Nevertheless, the Arab Revolt that started in the Hejaz in June 1916 would have a religious foundation. Faisal’s men – deserting and returning, accruing temporary auxiliaries from tribes, recruiting with British cash – would have to fight their way through 1,000 miles of Turkish Ottoman territory to reach Damascus and Aleppo. Attempts to seize Medina failed, but when the Arabs, with the Boy’s Own enthusiasm of British officers that included Lawrence, turned upon the only rail link to Damascus and the north in 1917, legend and history came together. Spread out over hundreds of miles, the Turkish military – like the Americans in Iraq 90 years later – could not secure their communications. Thus the Arabs would tie down the Turks in their garrisons by blasting their steam locos off the track and killing the soldiers – and sometimes the civilians – travelling in the carriages behind them.

One of the architects of the revolt: Sir Henry McMahon, British minister in Cairo (Getty Images)

Once the Sykes-Picot agreement to share the Middle East between Britain and France was revealed – courtesy of Russian revolutionaries – Faisal and Lawrence realised that the only hope for the “independence” which they believed the Arabs deserved and had been promised lay in a ruthless assault across the deserts to the north in the hope of capturing Damascus. This they accomplished – with courage, brutality and a few war crimes (in which Lawrence was himself involved) on the way, to match the equal cruelty of the Turks. The British and Commonwealth armies smashed their way up the Mediterranean coast under General Allenby while the Arabs raced north inland.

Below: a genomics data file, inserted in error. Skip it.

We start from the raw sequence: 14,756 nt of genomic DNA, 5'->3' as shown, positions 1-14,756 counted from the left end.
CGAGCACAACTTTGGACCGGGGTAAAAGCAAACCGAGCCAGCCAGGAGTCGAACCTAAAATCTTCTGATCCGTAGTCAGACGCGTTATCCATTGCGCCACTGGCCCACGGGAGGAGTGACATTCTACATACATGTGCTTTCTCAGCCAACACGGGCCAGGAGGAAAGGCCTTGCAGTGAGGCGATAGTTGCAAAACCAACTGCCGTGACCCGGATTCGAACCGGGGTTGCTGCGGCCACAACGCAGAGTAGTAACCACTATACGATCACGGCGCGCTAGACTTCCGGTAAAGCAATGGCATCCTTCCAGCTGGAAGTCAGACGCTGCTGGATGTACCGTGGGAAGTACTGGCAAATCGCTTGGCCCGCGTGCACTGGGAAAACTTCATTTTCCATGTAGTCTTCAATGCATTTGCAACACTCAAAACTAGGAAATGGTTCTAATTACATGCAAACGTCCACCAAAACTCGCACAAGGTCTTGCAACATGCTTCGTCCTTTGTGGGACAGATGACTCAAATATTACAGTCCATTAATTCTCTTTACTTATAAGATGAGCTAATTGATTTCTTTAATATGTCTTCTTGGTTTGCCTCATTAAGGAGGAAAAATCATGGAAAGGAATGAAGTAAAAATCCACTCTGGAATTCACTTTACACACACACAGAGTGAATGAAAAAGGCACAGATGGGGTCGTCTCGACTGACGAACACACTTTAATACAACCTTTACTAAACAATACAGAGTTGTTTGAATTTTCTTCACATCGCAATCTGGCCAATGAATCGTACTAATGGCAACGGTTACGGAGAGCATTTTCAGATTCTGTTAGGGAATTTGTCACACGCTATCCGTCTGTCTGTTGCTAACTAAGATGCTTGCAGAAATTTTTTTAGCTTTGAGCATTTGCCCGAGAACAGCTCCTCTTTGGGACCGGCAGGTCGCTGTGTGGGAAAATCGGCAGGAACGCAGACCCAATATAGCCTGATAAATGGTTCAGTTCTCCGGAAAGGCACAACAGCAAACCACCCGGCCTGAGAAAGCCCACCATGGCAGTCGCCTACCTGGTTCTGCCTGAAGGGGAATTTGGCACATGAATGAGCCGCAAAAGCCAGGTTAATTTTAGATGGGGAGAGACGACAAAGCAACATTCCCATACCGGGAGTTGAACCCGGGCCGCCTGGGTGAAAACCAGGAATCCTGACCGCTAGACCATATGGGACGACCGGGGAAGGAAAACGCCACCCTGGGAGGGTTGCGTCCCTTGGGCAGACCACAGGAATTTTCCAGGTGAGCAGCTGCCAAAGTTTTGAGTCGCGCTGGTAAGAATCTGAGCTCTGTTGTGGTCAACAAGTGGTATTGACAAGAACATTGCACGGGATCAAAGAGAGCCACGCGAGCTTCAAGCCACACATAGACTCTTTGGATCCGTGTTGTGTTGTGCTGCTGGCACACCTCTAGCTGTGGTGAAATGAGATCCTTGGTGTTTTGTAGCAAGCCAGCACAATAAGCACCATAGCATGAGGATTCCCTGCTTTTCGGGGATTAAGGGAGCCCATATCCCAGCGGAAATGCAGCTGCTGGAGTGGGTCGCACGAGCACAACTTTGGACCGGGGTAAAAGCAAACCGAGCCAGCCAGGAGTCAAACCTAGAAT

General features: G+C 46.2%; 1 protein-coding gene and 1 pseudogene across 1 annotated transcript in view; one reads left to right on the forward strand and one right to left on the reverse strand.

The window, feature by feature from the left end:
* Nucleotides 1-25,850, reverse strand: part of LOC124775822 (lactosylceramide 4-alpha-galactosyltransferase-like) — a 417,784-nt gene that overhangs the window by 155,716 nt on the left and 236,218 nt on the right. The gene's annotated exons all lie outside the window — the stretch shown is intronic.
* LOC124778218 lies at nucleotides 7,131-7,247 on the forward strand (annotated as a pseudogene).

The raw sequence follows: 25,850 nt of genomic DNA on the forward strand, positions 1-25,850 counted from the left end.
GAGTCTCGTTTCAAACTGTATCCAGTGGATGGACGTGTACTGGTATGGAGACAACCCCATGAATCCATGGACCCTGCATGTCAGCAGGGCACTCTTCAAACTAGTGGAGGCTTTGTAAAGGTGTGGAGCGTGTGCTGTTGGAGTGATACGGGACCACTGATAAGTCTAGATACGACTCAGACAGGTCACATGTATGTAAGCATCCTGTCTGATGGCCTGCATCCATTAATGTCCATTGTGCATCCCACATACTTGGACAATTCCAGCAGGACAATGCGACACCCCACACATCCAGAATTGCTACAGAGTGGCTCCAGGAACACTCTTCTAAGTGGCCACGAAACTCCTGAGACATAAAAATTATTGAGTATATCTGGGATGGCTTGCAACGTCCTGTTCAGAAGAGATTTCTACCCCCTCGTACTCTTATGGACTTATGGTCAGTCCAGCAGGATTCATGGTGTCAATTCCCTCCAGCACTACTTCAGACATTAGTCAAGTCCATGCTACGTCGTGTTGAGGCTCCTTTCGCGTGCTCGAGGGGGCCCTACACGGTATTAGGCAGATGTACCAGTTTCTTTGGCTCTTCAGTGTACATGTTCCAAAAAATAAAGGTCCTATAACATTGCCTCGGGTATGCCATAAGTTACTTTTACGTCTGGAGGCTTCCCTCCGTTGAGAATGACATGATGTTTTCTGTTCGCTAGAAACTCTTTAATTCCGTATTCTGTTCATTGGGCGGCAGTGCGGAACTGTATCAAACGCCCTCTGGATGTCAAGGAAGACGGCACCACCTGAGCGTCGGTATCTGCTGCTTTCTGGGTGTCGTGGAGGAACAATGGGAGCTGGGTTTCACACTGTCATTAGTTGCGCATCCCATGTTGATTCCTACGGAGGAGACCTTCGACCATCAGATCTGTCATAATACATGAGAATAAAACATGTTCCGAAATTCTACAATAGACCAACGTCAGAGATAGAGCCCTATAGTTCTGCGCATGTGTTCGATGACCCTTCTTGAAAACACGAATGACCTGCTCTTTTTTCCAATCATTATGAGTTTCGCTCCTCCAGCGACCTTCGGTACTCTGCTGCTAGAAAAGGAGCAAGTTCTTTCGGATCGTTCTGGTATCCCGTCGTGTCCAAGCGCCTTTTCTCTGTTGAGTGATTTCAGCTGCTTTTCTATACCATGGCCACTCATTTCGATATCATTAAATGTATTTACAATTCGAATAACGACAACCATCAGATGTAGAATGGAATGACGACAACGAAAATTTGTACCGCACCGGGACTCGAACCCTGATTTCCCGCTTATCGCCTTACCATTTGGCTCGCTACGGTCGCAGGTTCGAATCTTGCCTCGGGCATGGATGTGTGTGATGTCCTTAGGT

Lawrence understood the duplicity in which he was involved. In a note he sent to his headquarters in Cairo, he wrote that he hoped to be killed on the road to Damascus because “we are calling them [the Arabs] to fight for us on a lie, and I can’t stand it”. And sure enough, no sooner did Faisal arrive in Damascus than the British reneged on their promise of independence. As his own Arab fighters, along with the Syrian resistance to Ottoman rule, poured into the city, Allenby met Faisal at the Victoria Hotel. Faisal and Lawrence now regarded Sykes-Picot as a dead letter, outdated by the sheer speed of the Arab advance. Not so, said Allenby: France would be the “protecting power” in Syria. And Faisal’s territory would include neither Palestine nor Lebanon. Had Lawrence not told Faisal that the French would be the “protecting” power? “No, Sir,” replied Lawrence. “I know nothing about it.” Or did he?

Thus the Great Betrayal was made manifest. When Faisal’s men raised the Sharifian standard over Beirut, it was torn down. Humiliated as a nuisance at the Versailles peace conference, Faisal returned to Damascus where his government was overthrown and his tiny army,  including veterans of the Revolt, was annihilated by French troops at the 1920 Battle of the Maysalun Pass, Arab horsemen charging French tanks – much as the Poles were to charge the German Panzers 19 years later.

As a consolation prize, Faisal was given Mesopotamia (Iraq), his brother Abdullah awarded the artificial sandpit of Jordan. Hussain, the “lodestar of the faithful”, was chucked out of Arabia by the House of Saud (later producers of oil and Osama bin Laden). Both Iraq and Syria fell to nationalist Baathists, Jordan would survive under the Hashemites, while Palestine turned into a hell-disaster, 750,000 of its Arabs driven from their homes to make way for the Jewish “homeland” which Britain had promised. Lebanon endured a 15-year civil war.

Lawrence was to write to Winston Churchill in 1921: “The Arabs are like a page I have turned over, and sequels are rotten things.” So much for the Arab Revolt.

Tomorrow: An Italian sniper fails

The '100 Moments' already published can be seen at: independent.co.uk/greatwar